Intervertebral Disc Collagen

Jiann-Jiu Wu, David R. Eyre
2003 Journal of Biological Chemistry  
Nucleus pulposus, the central zone of the intervertebral disc, is gel-like and has a similar collagen phenotype to that of hyaline cartilage. Amino-terminal protein sequence analysis of the ␣1(IX)COL3 domain purified from bovine nucleus pulposus gave a different sequence to that of the long ␣1(IX) transcript expressed in hyaline cartilage and matched the predicted sequence of short ␣1(IX). The findings indicate that the matrix of bovine nucleus pulposus contains only the short form of ␣1(IX)
more » ... t lacks the NC4 domain. The sequence encoded by exon 7, predicted from human COL9A1, is absent from both short and long forms of ␣1(IX) from bovine nucleus pulposus and articular cartilage. A structural analysis of the cross-linking sites occupied in type IX collagen from nucleus pulposus showed that usage of the short ␣1(IX) transcript in disc tissue had no apparent effect on cross-linking behavior. As in cartilage, type IX collagen of nucleus pulposus was heavily cross-linked to type II collagen and to other molecules of type IX collagen with a similar site occupancy. The collagen phenotype of hyaline cartilage is complex; at least seven distinct collagen types have been identified, of which types II, XI, and IX are the cartilage-specific molecules. In addition, significant amounts of collagen types III, VI, XII, and XIV have been identified in cartilage matrix (1-3). Type IX collagen is a structural matrix component that is most abundant in hyaline cartilages of the developing skeleton. It functions as an adhesion protein in the extracellular matrix where it becomes covalently cross-linked to the surface of type II collagen fibrils and most concentrated on thin fibrils of the pericellular domain (4 -6). The molecule is a heterotrimer of genetically distinct ␣1(IX), ␣2(IX), and ␣3(IX) chains, which form three triple-helical segments, COL1, 1 COL2, and COL3 and four non-helical domains, NC1-NC4. The largest, NC4 on ␣1(IX), is basically charged, suggesting that it may serve to interact with proteoglycans (7) . Recent reports have linked genetic polymorphisms to risk of disc degeneration (8, 9) . Specifically, tryptophan substitutions at position 326 of the ␣2(IX) chain, and position 103 of the ␣3(IX) chain, were associated with increased risk of human lumbar disc degeneration and chronic sciatica but not knee osteoarthritis (8, 9) . Nucleus pulposus, the gel-like central zone of the young intervertebral disc, has a similar collagen phenotype to that of hyaline cartilage, with types II, IX, and XI collagens being the principal fibrillar components (10). The association of the tryptophan polymorphisms with clinical conditions involving discs but not synovial joint cartilages implies that the molecular character of collagen IX in intervertebral disc collagen may differ from that in hyaline cartilage. The properties of collagen IX from disc tissue have not been fully characterized. The human ␣1(IX) gene gives rise to two mRNA transcripts, a long and a short form (11). The long form is expressed in hyaline cartilages and the product has a globular NH 2 -terminal domain, NC4. Short ␣1(IX), expressed in embryonic chick cornea (12), is transcribed from an alternative start site and lacks the NC4 domain. A second promoter and an alternative exon 1, located in the intron between exons 6 and 7 of COL9A1, are used to express the short form of ␣1(IX). In the present study, by NH 2 -terminal sequence analysis of COL3(IX) domains isolated from the matrix of bovine nucleus pulposes and articular cartilage, we show that nucleus pulposus contains exclusively the short form of ␣1(IX). The covalent cross-linking properties of nucleus pulposus type IX collagen were also characterized to determine any consequences of having short instead of long ␣1(IX). MATERIALS AND METHODS Preparation of Type IX Collagen-Articular cartilage was dissected from knee joints and nucleus pulposus from lumbar spines of 3-monthold calves. Tissue slices were extracted in 4 M guanidine HCl, 0.05 M Tris-HCl, pH 7.4, at 4°C for 24 h to remove proteoglycans and other matrix proteins then washed thoroughly with water and freeze-dried. Cross-linked collagens were solubilized by digesting the washed residues with pepsin at 4°C. Pepsin digests were fractionated into collagen types II, XI, and IX (COL1 and COL2 trimers) by precipitation at 0.7, 1.2, and 2.0 M NaCl, respectively (13). The COL3 domains of type IX collagen were then isolated from the 4.0 M NaCl precipitated fraction. Column Chromatography-Pepsin-solubilized type IX collagen COL1 and COL2 trimers were resolved on a C8 reverse-phase column (Brownlee Aquapore RP-300; 4.6 mm ϫ 25 cm) with a linear gradient (23-38%) of solvent B in A over 45 min at a flow rate of 1 ml/min collecting 1-ml fractions. Solvent A was 0.1% trifluoroacetic acid (v/v) in water, and solvent B was 0.085% trifluoroacetic acid (v/v) in acetonitrile:n-propyl alcohol (3:1, v/v). Eluent was monitored for 220 nm absorbance, and aliquots of collected fractions (100 l each) were dried and analyzed by SDS-PAGE. The disulfide-bounded COL2 trimer was reduced, and cysteines were carboxymethylated with iodoacetate before rechromatographing the individual chains on the same column with a linear gradient (15-40%) of solvent B in A over 50 min. The COL3 domains of type IX collagen were isolated from the 4.0 M NaCl precipitated fraction by molecular sieve chromatography on a Bio-Gel A5m column (1.5 ϫ 170 cm, 200 -400 mesh, Bio-Rad) eluted with a 0.05 M Tris-HCl buffer, pH 7.5, containing 2 M guanidine HCl, at a flow rate of 4 ml/h, collecting 2.0-ml fractions. Aliquots of collected fractions were desalted and analyzed by SDS-PAGE. Fractions contain-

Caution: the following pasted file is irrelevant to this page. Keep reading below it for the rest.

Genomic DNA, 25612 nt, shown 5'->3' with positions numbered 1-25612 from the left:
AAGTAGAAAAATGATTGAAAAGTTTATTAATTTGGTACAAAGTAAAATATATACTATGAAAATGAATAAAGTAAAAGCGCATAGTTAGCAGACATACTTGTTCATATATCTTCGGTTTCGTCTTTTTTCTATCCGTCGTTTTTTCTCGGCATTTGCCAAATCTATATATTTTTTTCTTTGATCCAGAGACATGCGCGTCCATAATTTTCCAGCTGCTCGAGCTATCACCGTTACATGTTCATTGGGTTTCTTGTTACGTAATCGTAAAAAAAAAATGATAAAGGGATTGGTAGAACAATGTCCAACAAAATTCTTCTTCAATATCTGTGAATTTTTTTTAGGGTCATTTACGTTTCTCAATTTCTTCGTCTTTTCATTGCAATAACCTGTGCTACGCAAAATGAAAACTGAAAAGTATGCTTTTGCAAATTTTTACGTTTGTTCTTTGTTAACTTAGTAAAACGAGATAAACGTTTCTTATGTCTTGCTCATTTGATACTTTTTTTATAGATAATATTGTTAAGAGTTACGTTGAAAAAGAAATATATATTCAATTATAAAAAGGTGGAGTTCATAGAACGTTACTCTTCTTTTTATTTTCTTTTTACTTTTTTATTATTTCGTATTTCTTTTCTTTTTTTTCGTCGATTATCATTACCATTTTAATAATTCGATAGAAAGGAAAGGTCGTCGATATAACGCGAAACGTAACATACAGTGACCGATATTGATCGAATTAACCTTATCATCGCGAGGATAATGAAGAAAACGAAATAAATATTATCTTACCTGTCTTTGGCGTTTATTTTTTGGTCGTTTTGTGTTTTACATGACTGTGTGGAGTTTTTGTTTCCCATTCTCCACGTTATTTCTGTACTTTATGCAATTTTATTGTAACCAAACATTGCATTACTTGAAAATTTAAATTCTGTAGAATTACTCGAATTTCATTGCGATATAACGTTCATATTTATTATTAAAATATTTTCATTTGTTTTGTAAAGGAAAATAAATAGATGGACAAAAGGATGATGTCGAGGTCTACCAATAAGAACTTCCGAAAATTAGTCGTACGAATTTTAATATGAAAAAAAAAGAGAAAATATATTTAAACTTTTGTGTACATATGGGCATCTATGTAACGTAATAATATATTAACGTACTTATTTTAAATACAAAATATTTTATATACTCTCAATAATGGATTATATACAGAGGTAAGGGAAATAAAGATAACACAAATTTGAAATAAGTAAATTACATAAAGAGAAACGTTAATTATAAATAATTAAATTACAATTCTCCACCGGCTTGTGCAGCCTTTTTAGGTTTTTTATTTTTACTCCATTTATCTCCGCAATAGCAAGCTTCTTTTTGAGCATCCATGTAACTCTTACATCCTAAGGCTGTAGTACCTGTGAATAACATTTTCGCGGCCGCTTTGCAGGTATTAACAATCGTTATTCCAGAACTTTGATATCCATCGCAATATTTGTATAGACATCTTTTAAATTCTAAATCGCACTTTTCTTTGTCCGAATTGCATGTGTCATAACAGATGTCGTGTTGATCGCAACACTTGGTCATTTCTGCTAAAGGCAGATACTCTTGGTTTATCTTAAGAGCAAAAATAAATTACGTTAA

doi:10.1074/jbc.m302431200 pmid:12719416 fatcat:hjzpgcu2abewtp2y3w74wzhtqa